Between frustrating traffic jams and inconsiderate or careless motorists, driving in New York is rarely a stress-free experience. But while it’s perfectly normal to experience occasional anger behind the wheel, drivers must always remember that losing their temper in the heat of the moment can have deadly consequences on the road.
Nationally, fatal crashes linked to aggressive driving skyrocketed roughly 500% between 2006 and 2015. What’s more, is east coasters are far more likely to engage in dangerous, aggressive driving behaviors like yelling, honking or gesturing angrily than other parts of the country.
The next time you encounter an aggressive driver, it’s essential that you take steps to ensure your safety and deescalate the situation as much as possible. Here’s everything you need to know about dealing with an aggressive driver in traffic.
What is aggressive driving?
According to the National Highway Traffic Safety Administration, aggressive driving refers to when a driver commits a combination of traffic offenses that endanger other people or their property. Usually, these offenses include actions like:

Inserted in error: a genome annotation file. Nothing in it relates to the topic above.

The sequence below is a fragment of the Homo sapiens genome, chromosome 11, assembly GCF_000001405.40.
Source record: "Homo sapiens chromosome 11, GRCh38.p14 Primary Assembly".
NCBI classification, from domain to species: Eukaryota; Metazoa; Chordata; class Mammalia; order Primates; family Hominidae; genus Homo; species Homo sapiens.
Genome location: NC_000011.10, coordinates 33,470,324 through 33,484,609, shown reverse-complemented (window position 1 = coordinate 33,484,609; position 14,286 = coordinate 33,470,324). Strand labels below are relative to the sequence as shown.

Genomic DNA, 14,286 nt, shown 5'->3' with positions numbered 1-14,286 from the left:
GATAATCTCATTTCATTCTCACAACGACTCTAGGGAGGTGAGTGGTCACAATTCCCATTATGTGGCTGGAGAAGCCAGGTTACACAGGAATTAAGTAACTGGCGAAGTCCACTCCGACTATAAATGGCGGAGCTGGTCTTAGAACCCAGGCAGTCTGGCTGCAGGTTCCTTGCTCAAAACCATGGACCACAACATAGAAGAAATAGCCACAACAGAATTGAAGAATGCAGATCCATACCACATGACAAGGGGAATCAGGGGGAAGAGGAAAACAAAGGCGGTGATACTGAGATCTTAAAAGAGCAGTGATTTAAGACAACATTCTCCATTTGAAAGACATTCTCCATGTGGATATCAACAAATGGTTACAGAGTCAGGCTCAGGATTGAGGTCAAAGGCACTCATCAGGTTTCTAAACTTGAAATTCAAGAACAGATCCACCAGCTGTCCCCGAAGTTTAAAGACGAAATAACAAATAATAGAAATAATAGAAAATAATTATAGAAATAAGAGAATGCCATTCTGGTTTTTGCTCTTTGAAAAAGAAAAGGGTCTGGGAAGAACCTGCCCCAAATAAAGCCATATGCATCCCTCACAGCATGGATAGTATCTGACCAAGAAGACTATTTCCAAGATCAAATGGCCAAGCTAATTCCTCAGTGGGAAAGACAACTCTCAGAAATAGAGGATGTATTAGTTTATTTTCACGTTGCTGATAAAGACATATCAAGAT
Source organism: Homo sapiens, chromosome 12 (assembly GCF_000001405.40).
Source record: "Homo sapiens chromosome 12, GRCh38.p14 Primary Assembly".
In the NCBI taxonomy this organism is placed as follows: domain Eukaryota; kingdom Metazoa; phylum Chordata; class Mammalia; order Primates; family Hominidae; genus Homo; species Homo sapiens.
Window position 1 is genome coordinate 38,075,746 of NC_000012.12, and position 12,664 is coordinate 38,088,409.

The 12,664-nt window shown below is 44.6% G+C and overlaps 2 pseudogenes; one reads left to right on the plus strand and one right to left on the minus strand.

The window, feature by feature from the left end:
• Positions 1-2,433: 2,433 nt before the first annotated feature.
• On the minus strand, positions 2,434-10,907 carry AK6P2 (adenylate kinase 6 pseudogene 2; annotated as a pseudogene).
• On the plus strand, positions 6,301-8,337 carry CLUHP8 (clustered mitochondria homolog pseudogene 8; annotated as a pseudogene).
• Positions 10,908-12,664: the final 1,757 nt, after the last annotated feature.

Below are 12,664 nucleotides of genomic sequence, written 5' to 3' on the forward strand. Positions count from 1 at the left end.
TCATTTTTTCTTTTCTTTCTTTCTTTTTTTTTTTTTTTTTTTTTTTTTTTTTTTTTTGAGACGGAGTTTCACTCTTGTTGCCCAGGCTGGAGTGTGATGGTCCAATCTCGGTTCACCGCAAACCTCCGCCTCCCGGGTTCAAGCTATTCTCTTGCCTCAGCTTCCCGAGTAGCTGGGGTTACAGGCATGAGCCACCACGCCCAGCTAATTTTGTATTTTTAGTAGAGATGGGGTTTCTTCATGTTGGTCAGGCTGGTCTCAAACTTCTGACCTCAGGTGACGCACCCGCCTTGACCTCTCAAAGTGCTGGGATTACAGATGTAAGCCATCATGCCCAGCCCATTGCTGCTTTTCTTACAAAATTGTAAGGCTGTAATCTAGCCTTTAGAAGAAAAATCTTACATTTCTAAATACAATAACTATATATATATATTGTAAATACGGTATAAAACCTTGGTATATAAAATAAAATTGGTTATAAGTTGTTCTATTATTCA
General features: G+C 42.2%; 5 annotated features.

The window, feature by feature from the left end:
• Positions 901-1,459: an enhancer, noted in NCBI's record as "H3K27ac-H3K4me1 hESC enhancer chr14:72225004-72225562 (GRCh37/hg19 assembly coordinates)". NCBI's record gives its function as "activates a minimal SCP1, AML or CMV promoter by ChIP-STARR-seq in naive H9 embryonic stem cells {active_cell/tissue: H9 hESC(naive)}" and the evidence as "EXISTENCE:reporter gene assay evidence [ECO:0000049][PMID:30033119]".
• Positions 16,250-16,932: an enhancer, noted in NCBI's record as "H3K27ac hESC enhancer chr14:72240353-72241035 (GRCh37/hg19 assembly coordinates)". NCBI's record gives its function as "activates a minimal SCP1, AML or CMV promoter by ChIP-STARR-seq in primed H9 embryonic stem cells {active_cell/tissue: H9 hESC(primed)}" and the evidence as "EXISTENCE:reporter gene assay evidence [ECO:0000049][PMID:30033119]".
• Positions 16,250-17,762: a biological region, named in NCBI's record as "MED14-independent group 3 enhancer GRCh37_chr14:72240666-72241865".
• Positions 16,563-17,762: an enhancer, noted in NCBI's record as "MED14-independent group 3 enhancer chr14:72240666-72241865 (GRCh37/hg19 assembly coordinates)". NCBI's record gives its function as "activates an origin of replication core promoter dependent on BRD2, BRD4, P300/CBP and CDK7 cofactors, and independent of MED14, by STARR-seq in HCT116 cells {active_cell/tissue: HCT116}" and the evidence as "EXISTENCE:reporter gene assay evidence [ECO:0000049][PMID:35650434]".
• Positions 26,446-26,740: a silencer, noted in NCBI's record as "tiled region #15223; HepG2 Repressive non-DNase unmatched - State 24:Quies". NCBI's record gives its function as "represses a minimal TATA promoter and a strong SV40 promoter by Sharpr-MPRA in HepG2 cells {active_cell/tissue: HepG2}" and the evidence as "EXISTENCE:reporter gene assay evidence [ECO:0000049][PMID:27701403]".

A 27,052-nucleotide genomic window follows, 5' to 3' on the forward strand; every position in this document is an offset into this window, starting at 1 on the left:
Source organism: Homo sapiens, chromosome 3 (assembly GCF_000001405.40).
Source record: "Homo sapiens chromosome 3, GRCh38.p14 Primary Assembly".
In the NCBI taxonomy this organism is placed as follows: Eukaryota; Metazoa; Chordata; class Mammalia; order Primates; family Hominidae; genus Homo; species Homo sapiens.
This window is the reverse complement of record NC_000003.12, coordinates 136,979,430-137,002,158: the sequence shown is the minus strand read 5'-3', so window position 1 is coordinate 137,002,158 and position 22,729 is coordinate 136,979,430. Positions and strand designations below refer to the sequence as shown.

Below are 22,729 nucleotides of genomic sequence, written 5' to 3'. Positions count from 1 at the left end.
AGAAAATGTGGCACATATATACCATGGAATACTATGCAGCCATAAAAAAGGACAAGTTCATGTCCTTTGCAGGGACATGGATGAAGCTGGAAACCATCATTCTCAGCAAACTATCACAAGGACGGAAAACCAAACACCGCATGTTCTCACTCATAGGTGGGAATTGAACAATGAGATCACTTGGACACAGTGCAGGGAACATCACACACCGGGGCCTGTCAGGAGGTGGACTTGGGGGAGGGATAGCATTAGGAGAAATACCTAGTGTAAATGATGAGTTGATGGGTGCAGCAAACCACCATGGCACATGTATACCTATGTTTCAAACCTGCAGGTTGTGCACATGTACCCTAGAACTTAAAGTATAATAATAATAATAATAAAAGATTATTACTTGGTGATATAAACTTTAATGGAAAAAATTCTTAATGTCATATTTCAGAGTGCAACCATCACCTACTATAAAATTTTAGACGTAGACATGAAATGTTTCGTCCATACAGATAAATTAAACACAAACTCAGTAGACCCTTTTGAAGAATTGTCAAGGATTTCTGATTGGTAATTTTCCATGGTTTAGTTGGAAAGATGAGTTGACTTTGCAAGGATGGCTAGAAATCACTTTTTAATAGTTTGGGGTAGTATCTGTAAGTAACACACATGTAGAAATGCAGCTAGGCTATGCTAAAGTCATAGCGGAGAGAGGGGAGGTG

- Purposefully tailgating
- Yelling at another driver
- Changing lanes without signal or caution
- Honking to show anger or annoyance
- Angry hand gestures
- Improper passing
Though aggressive driving is highly dangerous, it is not the same thing as road rage. Road rage is a criminal offense when a person assaults another with a motor vehicle or other dangerous weapon after an incident on a roadway. Though aggressive driving is irresponsible, it isn’t always intentional. Sometimes it is the result of carelessness or distraction.
What to do if you encounter an aggressive driver
As tempting as it may be to respond angrily to a driver who cuts you off or endangers you in another way, this will do more harm than good. Rather than paying the consequences of risky driving behaviors and costly accidents, your priority should be your safety. If someone is driving aggressively, you should:
- Keep your distance: Do what you can to get away from the driver, including changing lanes, slowing down or taking the nearest exit.
- Don’t engage: Do your best not to challenge the other driver or further escalate their aggression. Avoid making eye contact and get a safe distance away from them.
- Record important details: If you fear for the safety of yourself or others on the road, try to record information on the car such as its make, model and license plate number to give to the authorities.
- Get to safety: If an aggressive driver follows you, never stop or get out and confront the driver. Lock your doors, keep your windows up and drive to the nearest police station or public area.
While aggressive drivers aren’t always avoidable, you can avoid making a bad situation worse. By trying to stay calm in the face of aggression, you can ensure you and your passengers remain safe in the car.